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Thomas W. Henry was born a slave on a Maryland tobacco plantation in 1794. Until he was twenty-seven, when he was made free according to the slaveholder's will, he was an apprentice blacksmith. His wife Catherine and two of their children remained in bondage until he was able to purchase them. Two other children were lost to the slave trade.
This volume is a reprinting of Henry's memoirs, first published in 1872 by the African Methodist Episcopal Church. It provides a firsthand account of A.M.E. church politics and denominational relations, as well as a picture of community life as described by a manumitted slave.
This illuminating resource of information about America's black religious heritage conveys Henry's sense of mission and consecration as he ministered to the African Methodist Episcopal churches of Maryland and rural Pennsylvania. Because he spent his early life as a blacksmith, his descriptions of the slave community of the Antietam Ironworks are charged with understanding and authority. His account is an unparalleled primary source for the study of the slave's role in the social history of the iron industry. As Henry documents the harsh economics of life in a free black family, he reveals the changing nature of American slavery in the early nineteenth century as well as the growing hostility of European workers toward the skill of slaves.
Henry's autobiography, prepared for publication in this edition from a rare copy in the Moorland-Spingarn Research Center at Howard University, documents the role of this religious and community mentor and sheds additional light on the history of black leadership in the quest for abolition.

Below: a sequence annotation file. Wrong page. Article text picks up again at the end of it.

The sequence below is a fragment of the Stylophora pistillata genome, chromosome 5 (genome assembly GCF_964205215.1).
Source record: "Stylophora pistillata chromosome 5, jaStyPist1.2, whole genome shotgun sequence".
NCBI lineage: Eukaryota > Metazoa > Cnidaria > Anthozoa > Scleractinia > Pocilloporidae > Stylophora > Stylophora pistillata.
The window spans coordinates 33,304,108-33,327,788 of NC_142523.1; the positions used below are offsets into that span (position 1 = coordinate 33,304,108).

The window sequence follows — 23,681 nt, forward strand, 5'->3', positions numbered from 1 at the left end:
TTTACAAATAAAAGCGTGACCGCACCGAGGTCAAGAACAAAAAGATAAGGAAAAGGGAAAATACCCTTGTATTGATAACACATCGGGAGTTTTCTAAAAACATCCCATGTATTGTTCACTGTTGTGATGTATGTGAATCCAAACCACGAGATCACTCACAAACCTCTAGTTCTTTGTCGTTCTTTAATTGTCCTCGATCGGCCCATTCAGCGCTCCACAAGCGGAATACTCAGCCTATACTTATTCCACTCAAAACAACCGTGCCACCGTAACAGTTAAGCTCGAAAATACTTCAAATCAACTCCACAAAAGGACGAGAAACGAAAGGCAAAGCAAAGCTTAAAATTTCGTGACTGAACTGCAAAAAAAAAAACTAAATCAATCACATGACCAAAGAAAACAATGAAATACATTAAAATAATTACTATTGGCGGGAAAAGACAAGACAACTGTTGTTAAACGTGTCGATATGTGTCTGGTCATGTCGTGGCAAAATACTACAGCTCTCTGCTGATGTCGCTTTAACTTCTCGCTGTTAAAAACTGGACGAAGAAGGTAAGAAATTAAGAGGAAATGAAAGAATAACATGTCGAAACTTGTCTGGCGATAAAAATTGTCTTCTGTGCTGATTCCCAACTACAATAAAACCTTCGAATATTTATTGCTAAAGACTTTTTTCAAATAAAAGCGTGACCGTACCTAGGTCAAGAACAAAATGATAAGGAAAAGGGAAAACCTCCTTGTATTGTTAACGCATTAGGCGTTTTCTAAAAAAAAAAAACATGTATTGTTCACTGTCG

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Libby, a research librarian at the University of California, San Francisco, edited this autobiography of an African American minister. Born a slave, Henry worked as a blacksmith before serving as a minister in the Methodist and then later the A.M.E. [African Methodist Episcopal] Church. His remembrances offer a firsthand account of church politics, of life in the Maryland iron industry, and of economic and social conditions for blacks in antebellum America. He also offers noteworthy observations on the changing attitudes of whites toward African Americans in mid-19th-century America. Recommended for academic libraries and for all libraries with Civil War collections.
Patricia Owens, Wabash Valley Coll., Mt. Carmel, Ill.
Copyright 1994 Reed Business Information, Inc.
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Book Description Univ Pr of Mississippi, 1994. Condition: New. book. Seller Inventory # M0878056904